Survey highlights nation’s lack of awareness about heart disease : poll
Survey highlights nation’s lack of awareness about heart disease : poll

Survey highlights nation’s lack of awareness about heart disease : poll

A new poll suggests thousands of UK adults are risking their heart health because they don’t know the warning signs for coronary heart disease (CHD).

The British Heart Foundation surveyed over 2,000 people and found only 2% were afraid of developing coronary heart disease, even though it is the UK’s single biggest killer.

The survey found nine out of ten people (90%) wrongly believe high blood pressure comes with symptoms. Considered as the “silent killer”, it can increase your risk of a heart attack or stroke but has no side effects. The BHF now estimates up to seven million people are walking around with undiagnosed high blood pressure and don’t know it.

Almost one in five people (19%) surveyed didn’t know CHD can be caused by smoking, while more than one in three people (34%) didn’t know it can cause a stroke.

Half of adults (50%) don’t realise having diabetes can increase your risk of CHD. One in ten adults (10%) also confessed to not knowing how to look after their hearts.

Coronary heart disease kills 73,000 people a year – on average one every seven minutes.

Dr Mike Knapton, our Associate Medical Director, said: “Your heart is the most vital organ in your body, but all too often we take it for granted. Despite being a largely preventable condition, coronary heart disease is still the UK’s single biggest killer, causing unnecessary heartache for thousands of families.

“By taking control of your heart health and following our top 10 tips this World Heart Day you can invest in and enjoy your future health and life.”

Kick-start a heart healthier lifestyle

The BHF is urging everyone to follow their top 10 tips to lead a heart healthier lifestyle this World Heart Day (Monday 29th September) and protect against this debilitating illness.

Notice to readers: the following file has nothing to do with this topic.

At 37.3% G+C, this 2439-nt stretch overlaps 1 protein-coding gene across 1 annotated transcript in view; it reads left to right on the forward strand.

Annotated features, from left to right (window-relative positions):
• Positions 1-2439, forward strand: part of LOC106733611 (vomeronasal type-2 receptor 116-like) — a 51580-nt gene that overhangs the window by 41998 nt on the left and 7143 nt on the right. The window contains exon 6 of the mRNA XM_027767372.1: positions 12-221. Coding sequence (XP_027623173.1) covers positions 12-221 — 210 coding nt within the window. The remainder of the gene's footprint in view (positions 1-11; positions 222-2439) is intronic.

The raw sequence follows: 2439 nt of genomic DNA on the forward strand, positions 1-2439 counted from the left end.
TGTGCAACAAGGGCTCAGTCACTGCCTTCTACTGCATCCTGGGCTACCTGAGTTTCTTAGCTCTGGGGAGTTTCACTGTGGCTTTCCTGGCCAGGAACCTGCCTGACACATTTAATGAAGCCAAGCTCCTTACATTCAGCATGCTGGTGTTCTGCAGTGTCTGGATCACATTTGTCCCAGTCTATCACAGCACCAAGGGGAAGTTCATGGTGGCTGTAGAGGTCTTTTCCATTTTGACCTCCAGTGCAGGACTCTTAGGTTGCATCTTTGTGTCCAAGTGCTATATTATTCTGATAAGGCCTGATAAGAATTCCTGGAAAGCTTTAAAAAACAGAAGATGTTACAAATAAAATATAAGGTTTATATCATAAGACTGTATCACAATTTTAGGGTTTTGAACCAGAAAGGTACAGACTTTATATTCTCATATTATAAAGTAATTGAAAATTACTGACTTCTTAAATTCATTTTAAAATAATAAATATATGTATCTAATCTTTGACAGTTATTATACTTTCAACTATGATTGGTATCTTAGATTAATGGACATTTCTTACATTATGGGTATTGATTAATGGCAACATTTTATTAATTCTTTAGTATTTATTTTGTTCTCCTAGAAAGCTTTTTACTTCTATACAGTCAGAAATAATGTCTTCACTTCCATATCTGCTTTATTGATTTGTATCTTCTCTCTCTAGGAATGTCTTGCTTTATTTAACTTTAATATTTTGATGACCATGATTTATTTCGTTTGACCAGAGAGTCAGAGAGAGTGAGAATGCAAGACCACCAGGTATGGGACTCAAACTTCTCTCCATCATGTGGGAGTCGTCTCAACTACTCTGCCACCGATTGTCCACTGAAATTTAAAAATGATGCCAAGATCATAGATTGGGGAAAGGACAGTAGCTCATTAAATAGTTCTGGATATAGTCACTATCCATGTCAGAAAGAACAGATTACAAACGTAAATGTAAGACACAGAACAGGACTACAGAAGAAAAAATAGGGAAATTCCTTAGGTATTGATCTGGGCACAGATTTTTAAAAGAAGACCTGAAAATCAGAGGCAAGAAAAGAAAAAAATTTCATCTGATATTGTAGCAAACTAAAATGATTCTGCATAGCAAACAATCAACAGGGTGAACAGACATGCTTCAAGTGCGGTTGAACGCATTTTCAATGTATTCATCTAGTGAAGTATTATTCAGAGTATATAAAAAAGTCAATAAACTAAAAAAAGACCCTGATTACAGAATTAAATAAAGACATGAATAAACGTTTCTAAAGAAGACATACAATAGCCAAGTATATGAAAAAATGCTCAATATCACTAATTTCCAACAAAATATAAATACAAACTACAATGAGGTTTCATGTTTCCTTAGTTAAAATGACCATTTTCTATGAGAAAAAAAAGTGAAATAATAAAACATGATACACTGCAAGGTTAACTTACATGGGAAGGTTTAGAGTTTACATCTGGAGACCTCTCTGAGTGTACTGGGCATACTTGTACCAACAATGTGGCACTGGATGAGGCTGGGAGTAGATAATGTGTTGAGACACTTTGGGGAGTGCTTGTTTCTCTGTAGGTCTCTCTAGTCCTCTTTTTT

Give up smoking.

Stopping smoking is the single best thing you could do to improve your heart health. Smokers are twice as likely to suffer a heart attack than non-smokers.

If you’re over 40, take up your free NHS health check.

This mid-life MOT will assess your weight, blood pressure, cholesterol level, blood sugar and whether your smoking, alcohol consumption, diet and exercise could be impacting your heart.

Maintain a healthy weight

Being overweight or obese can increase your risk of getting diabetes, having high blood pressure and high cholesterol – three key risk factors for coronary heart disease.

Lead an active lifestyle

Keeping physically active can help you maintain a strong and healthy heart. It can also help you keep your weight and blood pressure in check.

Ditch the salt

Having too much can make us more likely to develop high blood pressure. Try flavouring your food with pepper, herbs, garlic, spices or lemon juice instead as a way to cut down.

Eat your 5-a-day

A well-balanced diet should include 5 portions of fruit and vegetables a day. These can be fresh, frozen, dried or tinned. Try adding fruit to your breakfast cereal, having tinned fruit for dessert or keeping a fruit in your bag as a healthy snack to help boost your intake.

Cut the saturated fat

Eating too much saturated fat can cause high cholesterol putting you at greater risk of coronary heart disease. Make small changes like swapping full-fat milk for skimmed, steaming and grilling food instead of frying, and choosing lean meats to reduce your saturated fat intake.

Always read the food labels

Reading food labels can be a quick and easy way to find out if something is healthy for you.
Don’t drink too much

Drinking too much can increase your risk of developing an abnormal heart rhythm, high blood pressure and having a stroke.

Watch your portion sizes

Looks can be deceiving when it comes to food. Knowing and controlling your portion sizes can help you maintain a healthy weight.


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    One comment

    1. Women’s heart health is a cause of concern as she is the caregiver in a family managing many roles. The findings of the study also revealed that housewives are as much at risk of CVD as working women

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